In this week's The Willowbee Tree story, “Big Plans and Real Weather”, the Willowbees are deeply disappointed when they learn the Spring Festival has been postponed due to heavy rain. How frustrating it is when the weather doesn't cooperate!
Their spirits are lifted a bit, however, when the Willow Tree offers to take them to a new land. They go to the northern plains of the United States, where they learn from several bison and prairie dogs how to accept and honor the weather—whether you like it or not.
Rain in the spring can be the worst! I try to think of it as a blessing. I try to think of little seeds luxuriating in the moisture and using it to grow. I try to think of our beautiful, wild river swelling between its banks. But, really, it usually just means a cold, damp day during a season when it would otherwise be so nice to be outside.
If a chilly, damp spring is getting you down, give yourself a pick-me-up with a bowl of this “rainy day” ramen soup.
Ramen purists will say that you simply must start with homemade chicken or vegetable broth. While I do agree that homemade is sublime, store-bought ends up pretty darned good, too, so don't stress.
Also, I've included a recipe for soy sauce eggs. You should definitely try them at least once—they're one of my favorite parts of having ramen—but if you don't have a few hours to marinate them, feel free to sub plain hard-boiled eggs.
One thing that is really important, though, is that you don't mix in the miso until close to the end. Because miso is a fermented food, it has lots of good-for-you active cultures of bacteria. But if you boil all those good little bugs they die, and you lose all of their benefits.
I usually wait to mix the miso into individual bowls right before serving. That way, if we have leftover broth in our big stock pot at the end of the night, I can save and reheat it for leftovers without worrying about ruining the miso.
This soup is so delicious and fun to slurp up that it almost makes up for weather-altered spring plans.
Rainy Day Ramen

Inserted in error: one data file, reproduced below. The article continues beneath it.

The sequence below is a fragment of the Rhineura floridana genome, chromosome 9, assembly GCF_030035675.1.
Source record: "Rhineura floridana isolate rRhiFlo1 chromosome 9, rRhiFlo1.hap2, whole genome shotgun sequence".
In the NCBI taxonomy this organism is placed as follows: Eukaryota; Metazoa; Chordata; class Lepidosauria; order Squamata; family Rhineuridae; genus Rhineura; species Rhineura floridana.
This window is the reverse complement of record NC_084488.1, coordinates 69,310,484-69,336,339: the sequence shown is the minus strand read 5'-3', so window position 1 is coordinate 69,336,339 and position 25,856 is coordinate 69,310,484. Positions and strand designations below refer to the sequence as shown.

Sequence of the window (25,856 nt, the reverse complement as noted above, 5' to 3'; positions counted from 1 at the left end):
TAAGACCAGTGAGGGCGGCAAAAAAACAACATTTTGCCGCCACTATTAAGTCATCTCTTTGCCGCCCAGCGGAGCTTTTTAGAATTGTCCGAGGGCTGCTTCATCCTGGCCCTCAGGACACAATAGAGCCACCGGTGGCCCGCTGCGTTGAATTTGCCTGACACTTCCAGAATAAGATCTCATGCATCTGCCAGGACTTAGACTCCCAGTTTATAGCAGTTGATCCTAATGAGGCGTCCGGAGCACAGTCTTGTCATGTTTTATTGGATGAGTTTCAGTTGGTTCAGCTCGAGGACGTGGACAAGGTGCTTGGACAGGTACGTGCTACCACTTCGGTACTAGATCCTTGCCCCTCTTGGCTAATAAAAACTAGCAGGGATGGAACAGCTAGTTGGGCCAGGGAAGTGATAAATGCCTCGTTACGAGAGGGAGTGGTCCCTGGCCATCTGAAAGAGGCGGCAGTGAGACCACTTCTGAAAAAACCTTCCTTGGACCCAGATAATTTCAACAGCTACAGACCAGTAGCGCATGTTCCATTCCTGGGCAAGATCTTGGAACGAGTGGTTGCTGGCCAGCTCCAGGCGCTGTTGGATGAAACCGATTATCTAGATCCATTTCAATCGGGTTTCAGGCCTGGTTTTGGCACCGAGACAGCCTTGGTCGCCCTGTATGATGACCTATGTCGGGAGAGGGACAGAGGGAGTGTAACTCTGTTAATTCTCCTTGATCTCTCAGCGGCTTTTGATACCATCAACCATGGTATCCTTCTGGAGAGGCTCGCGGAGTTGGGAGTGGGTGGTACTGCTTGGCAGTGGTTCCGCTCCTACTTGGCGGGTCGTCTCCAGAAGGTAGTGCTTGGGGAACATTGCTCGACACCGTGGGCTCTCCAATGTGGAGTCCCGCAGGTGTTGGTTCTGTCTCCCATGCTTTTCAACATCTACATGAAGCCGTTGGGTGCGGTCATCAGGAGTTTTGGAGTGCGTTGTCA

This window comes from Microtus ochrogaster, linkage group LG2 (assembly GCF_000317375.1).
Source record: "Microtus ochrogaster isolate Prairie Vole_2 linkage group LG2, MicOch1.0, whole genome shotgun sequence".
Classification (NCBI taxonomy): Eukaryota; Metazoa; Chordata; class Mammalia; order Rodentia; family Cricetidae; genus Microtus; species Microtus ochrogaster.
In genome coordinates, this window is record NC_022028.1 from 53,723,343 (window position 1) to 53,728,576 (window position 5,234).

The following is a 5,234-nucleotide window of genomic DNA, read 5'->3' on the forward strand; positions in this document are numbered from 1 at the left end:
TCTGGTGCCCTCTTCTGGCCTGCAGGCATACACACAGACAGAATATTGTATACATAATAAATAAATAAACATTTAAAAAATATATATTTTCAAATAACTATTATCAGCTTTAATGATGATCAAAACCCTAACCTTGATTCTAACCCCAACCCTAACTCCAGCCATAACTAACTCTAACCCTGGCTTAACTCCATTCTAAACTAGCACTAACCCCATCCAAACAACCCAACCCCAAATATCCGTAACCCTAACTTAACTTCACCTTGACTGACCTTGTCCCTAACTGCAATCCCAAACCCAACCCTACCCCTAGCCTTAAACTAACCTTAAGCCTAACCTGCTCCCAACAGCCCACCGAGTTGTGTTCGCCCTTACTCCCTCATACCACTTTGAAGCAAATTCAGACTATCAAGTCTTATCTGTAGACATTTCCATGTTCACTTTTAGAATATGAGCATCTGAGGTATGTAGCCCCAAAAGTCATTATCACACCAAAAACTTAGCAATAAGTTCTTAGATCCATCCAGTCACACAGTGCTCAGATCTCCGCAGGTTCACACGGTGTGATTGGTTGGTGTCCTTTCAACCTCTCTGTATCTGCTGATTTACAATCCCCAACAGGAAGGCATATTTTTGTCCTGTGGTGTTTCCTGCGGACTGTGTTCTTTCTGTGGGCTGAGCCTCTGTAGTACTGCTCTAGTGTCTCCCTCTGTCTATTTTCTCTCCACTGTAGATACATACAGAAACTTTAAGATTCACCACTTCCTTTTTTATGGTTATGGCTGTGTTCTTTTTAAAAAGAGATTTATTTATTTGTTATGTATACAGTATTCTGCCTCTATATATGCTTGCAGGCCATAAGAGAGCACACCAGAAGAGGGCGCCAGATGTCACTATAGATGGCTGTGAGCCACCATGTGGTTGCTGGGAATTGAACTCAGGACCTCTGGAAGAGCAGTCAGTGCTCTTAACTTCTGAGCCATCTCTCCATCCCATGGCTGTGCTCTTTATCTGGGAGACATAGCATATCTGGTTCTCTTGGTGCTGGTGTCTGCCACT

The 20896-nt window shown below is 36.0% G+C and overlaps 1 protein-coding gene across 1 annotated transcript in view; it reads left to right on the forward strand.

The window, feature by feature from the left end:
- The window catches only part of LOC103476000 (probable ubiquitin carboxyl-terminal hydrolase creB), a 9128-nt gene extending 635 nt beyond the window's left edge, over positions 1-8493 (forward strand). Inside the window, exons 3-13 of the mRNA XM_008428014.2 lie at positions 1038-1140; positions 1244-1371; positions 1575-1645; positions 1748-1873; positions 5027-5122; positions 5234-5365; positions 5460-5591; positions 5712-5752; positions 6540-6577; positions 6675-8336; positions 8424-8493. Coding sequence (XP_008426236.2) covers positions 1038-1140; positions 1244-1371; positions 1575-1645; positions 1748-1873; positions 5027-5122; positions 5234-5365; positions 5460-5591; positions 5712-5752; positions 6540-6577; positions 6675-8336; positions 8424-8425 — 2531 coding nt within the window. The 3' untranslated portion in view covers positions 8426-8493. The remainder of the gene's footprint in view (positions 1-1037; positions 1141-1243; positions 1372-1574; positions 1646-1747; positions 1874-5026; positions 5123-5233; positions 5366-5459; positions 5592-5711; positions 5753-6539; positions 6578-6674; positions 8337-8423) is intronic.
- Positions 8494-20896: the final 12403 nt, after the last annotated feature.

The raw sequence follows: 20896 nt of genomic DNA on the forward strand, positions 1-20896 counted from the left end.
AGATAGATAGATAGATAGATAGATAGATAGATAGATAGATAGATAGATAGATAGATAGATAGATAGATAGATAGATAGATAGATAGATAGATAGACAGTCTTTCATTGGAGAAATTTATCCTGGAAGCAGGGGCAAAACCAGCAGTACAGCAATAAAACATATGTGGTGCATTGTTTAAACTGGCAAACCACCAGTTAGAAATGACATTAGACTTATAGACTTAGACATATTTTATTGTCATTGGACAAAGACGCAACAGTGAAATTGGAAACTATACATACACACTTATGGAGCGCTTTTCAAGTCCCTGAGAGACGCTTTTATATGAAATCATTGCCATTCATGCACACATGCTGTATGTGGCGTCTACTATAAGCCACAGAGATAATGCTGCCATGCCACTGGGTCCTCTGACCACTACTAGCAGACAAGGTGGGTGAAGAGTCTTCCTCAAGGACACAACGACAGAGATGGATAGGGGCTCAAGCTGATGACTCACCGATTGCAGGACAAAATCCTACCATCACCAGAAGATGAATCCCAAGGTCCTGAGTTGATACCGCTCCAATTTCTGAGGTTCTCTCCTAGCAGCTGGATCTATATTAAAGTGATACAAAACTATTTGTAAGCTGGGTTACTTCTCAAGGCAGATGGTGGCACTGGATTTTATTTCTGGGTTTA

(makes about 6 servings)
8 cups chicken or vegetable broth
2 cloves garlic
a peeled piece of fresh ginger about the size of your thumb
¼ cup low-sodium soy sauce 2 sheets nori, cut into thin strips 8 ounces vermicelli rice noodles 4 teaspoons white miso, divided several handfuls fresh spinach 4-5 scallions 6 teaspoons sesame seeds, divided 6 soy eggs (recipe follows) Soy sauce and hot sauce (for serving)
Add the broth to a large stock pot and begin heating it. As it warms, mash the garlic cloves and roughly chop the ginger—you'll be straining both out later, so no need to be precise. Add them to the stock pot, along with the soy sauce and most of the nori. (Reserve six short ribbons of nori to garnish your soup at the very end.) Bring the broth to a boil, then let it simmer for 30-45 minutes.
When the broth is almost finished, cook the rice noodles according to the package directions. Once the noodles are done, strain the broth through a fine mesh sieve to remove the solid bits.
Then, add a few cups of broth into each person's serving bowl. Use a fork to quickly whisk in ½ teaspoon of miso per cup of broth, then toss in a handful of spinach and a few snips of scallion.
Layer the noodles on top of the veggies. (The combined heat of the broth and the noodles will wilt the spinach just enough.) Then garnish each bowl with a sprinkle of sesame seeds, a strip of nori, and a soy sauce egg.
Serve with extra soy sauce and hot sauce.
Soy Sauce Eggs
1/3 cup water
3/4 cup low-sodium soy sauce
2 tablespoons rice vinegar
1 tablespoon sugar
6 peeled, soft-boiled eggs
Stir together the water, soy sauce, vinegar, and sugar, and pour into a container just large enough to hold the liquid and the eggs. Submerge the eggs in the soy sauce mixture, using a plate or canning jar to gently hold the eggs under the liquid if necessary. Marinate for 2-4 hours, then discard the liquid. Refrigerated in a lidded container, these eggs will keep for about two weeks.
--- If you liked this recipe, here are others you might enjoy:
Not yet a subscriber? Try a free trial HERE.
About the Author
The Sparkle Kitchen Series is created by Meryl Carver-Allmond.
Meryl lives in a hundred-year-old house near the prairie with her sweet husband, two preschoolers, one puppy, one gecko, and about ten chickens. While she's been writing since she could pick up a pen, in recent years she's discovered the joy of photography, too. She feels lucky to be able to combine those skills, along with a third passion — showing people that cooking for themselves can be healthy and fun — in her Sparkle Kitchen posts.